I want to see an end to exclusive apps

Evan Selleck
Contributing Editor from  Arizona
| Published: March 7, 2014

I have no doubt that it's a direct result of switching so often between mobile platforms, but if there's an app out there that's supported on multiple operating systems, I'm going to (usually) always choose that one. Whether it's the way I listen to music or watch videos, I tend to lean the way that makes sure I can always access that content, no matter which platform I may find myself on at any given moment.

I have, in the past, worked my purchases around one ecosystem, though. I've actually done that more than a few times, probably. When I wrote about having a one ecosystem household back at the end of 2012, I was looking to do the same thing for my own home. Since then, it's devolved back into the chaotic state it usually finds itself, with multiple platforms available from phones and tablets.

The strength of apps and features has grown practically exponentially over the years, to become the all-important aspects of our mobile devices these days. That's why companies create their own, and aim to make them just a little bit better than the alternatives out there. They want you to love their own creation more than anything else, because they want you to stick around.

But, exclusives have a way of immediately limiting something, and I just have a hard time seeing that as a good thing.

I know what it's like to be invested in an ecosystem, and for a lot of people that's reason enough to stick with the options that that particular company offers. If you're a fan of Samsung, then using the apps and services they've created over the years makes sense, especially if you don't plan on switching from a Samsung product anytime soon. Apple, HTC, and other companies out there all have the same aspirations, even if they have their own unique ways to get that job done.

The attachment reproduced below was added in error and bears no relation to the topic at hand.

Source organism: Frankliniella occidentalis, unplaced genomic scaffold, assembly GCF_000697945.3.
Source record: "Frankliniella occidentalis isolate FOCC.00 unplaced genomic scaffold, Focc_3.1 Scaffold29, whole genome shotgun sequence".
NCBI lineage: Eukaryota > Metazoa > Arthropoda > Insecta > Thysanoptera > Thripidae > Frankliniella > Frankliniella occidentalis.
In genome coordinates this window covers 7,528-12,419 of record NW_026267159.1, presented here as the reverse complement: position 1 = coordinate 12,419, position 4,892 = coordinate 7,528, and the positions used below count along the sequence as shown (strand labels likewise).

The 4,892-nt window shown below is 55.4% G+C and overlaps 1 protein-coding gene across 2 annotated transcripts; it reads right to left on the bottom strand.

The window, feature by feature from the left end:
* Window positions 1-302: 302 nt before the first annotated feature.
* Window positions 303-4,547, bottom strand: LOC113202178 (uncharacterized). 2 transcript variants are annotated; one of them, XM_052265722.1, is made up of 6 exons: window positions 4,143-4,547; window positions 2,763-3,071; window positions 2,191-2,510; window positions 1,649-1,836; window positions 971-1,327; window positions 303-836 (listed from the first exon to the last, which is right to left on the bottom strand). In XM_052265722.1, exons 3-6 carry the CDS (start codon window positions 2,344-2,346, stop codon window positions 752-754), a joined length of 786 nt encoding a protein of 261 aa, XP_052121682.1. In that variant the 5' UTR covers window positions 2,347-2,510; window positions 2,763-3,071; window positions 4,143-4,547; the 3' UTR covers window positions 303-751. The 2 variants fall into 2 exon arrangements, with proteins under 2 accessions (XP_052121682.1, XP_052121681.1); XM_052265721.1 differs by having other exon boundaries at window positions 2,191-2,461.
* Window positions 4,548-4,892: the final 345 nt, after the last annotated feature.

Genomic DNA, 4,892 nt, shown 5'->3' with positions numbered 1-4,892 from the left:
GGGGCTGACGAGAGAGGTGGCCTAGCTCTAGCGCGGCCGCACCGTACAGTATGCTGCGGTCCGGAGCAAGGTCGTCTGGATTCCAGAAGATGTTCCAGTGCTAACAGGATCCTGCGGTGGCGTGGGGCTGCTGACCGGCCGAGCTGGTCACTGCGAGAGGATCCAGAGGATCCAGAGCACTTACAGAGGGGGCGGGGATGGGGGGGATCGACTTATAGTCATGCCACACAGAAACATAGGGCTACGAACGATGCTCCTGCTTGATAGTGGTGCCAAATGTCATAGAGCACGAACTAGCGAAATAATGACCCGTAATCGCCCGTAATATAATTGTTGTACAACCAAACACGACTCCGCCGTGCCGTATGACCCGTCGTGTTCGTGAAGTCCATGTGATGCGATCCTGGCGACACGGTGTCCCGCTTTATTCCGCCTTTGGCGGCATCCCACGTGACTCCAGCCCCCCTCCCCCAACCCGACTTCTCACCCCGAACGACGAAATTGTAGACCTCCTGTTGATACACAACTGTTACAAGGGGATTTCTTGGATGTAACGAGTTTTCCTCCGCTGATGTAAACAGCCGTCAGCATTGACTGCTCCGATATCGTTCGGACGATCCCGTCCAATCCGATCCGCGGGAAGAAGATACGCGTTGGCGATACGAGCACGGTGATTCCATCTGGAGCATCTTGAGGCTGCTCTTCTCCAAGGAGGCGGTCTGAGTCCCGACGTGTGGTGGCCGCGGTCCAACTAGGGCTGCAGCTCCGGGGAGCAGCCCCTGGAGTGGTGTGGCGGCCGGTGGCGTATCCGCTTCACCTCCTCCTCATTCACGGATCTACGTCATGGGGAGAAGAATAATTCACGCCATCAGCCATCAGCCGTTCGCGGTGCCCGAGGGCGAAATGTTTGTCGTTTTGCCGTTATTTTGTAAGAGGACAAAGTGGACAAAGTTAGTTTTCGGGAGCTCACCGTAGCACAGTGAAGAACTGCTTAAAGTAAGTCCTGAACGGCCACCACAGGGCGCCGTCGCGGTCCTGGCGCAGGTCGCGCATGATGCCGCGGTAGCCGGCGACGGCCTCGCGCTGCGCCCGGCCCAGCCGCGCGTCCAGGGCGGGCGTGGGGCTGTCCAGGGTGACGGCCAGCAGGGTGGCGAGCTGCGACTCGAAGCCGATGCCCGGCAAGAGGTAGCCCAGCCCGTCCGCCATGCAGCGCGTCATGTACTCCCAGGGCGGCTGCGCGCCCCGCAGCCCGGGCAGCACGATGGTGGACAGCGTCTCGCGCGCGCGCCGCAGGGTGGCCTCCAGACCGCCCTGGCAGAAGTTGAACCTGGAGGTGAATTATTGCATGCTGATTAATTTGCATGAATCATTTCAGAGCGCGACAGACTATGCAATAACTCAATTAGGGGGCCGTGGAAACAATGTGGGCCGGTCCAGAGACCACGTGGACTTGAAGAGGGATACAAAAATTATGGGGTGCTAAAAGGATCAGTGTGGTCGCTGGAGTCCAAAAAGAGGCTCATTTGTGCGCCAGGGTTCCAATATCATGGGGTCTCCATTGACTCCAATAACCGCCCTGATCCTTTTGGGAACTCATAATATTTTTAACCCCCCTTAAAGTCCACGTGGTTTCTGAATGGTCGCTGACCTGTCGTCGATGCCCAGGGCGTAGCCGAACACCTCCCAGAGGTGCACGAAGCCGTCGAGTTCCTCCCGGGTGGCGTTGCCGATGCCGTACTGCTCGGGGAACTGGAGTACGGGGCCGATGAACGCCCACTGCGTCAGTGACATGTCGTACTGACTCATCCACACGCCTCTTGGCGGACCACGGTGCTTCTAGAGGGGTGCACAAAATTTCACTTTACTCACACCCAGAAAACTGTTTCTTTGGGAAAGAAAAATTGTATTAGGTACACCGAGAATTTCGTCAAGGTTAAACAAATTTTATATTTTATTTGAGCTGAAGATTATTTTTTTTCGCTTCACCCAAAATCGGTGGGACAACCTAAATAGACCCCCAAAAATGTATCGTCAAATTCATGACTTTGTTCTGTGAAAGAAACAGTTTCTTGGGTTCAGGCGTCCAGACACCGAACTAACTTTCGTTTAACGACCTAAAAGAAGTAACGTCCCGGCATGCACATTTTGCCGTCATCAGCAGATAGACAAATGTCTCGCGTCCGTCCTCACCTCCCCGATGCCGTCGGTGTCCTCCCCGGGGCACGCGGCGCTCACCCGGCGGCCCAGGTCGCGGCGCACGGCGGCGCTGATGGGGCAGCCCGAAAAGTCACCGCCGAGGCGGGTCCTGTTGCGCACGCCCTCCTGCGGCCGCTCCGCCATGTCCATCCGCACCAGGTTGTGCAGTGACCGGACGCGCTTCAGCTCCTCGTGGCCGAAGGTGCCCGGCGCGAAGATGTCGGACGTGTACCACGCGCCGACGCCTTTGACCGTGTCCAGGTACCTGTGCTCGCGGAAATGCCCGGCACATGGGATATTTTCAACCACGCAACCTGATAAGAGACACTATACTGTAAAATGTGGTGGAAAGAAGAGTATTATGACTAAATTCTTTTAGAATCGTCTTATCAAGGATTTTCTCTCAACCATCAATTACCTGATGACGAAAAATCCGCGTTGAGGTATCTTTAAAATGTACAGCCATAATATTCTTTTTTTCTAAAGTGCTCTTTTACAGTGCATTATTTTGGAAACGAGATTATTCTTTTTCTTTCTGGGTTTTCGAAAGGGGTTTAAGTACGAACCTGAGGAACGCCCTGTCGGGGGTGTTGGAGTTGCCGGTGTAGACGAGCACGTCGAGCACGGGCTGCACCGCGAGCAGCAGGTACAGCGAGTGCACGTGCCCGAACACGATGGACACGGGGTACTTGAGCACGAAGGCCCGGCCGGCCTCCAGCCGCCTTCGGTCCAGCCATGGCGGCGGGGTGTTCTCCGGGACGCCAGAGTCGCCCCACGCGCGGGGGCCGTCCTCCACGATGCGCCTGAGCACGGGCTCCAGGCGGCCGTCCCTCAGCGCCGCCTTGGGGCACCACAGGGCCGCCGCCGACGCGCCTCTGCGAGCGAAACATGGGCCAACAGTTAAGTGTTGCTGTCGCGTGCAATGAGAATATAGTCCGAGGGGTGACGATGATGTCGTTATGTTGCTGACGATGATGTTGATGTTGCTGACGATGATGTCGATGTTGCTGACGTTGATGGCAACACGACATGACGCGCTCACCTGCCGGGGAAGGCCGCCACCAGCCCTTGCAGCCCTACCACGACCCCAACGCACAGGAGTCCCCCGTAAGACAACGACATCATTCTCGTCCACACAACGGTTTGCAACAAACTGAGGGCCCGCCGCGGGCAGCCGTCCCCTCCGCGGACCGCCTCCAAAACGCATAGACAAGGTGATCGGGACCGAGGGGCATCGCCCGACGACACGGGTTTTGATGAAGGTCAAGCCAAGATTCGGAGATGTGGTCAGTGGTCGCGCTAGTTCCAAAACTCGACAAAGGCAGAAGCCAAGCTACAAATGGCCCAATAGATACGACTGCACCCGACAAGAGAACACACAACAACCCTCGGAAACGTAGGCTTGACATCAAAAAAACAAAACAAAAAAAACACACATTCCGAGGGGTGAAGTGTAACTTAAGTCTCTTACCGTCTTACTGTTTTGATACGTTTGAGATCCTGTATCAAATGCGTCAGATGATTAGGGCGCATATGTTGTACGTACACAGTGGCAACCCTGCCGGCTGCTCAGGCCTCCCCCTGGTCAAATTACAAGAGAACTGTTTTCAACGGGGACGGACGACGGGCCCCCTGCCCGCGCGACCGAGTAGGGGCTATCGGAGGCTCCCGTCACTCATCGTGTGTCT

For me, personally, I just don't see the appeal when it comes to some apps. Apps that, for all intents and purposes, would serve a much better purpose if they were available for more people, right out of the gate. Let's face it: If an app launches on one platform, or one device, it's probably not going to last in that state for very long. Eventually, even if it takes time, it'll launch on other devices. I wouldn't necessarily say it's inevitable, but it's pretty close.

Samsung, like Apple, has a knack for creating things that only work on their devices. The idea is obvious: make cool things, and people will want to buy your stuff. Nothing wrong with that. But, when we're dealing with something like, say, an app to listen to music, it just seems silly to me to limit it at all. Limitations may be present in the software, especially when it comes to features of a brand new app or service, but there shouldn't be any limitation to availability. (Outside of realistic expectations, mind you.)

Earlier today, Samsung introduced a brand new music listening app, called Milk. (Yes, there's probably an entire article that could be written on product naming, but we'll save it for another day.) The app, Milk, is designed to give you a new way to listen to music, all from a catalog of 13 million songs. The whole show's powered by Slacker, another radio service that lets you create stations to listen to your jams whenever you want.

Slacker Radio still exists and a lot of people use it. You can download it on an Android-based device if you want. Or, if you have a Galaxy-branded phone, you can download the brand new Milk -- and *only* if you have a Galaxy-branded phone. So, you can create stations that are customized just for you, which takes time and (some) effort, but the moment you ditch that Galaxy phone, all those tunes go with it. Why? Because you're not using a supported Galaxy phone, that's why!

Or, "Because Samsung said so."

I see this as an answer to Apple's iTunes radio, but there's one big missing piece: no way to buy songs. One of the best parts of iTunes Radio is the 'purchase' button, which will let you buy a song that you're listening to right from the app. It's interconnectedness with iTunes just makes the app that much better. Milk is missing that functionality.

That's a little thing, though. The biggest issue is that this is just a Samsung app, designed for Samsung Galaxy-branded handsets. I understand where Samsung is coming from, but the app actually looks good, and I think a few consumers out there would love to get their hands on it (without having to do any kind of extra work, other than download it from Google Play, mind you) and try it out.

Essentially, I just want to see these types of exclusivities end. Whether it's something like this, with just an app or service, all the way up to carrier exclusives, I want more options for consumers. So, tell me, how you feel about these things. Does it matter? Do you wish you'd see fewer exclusive deals out there? Let me know what you think.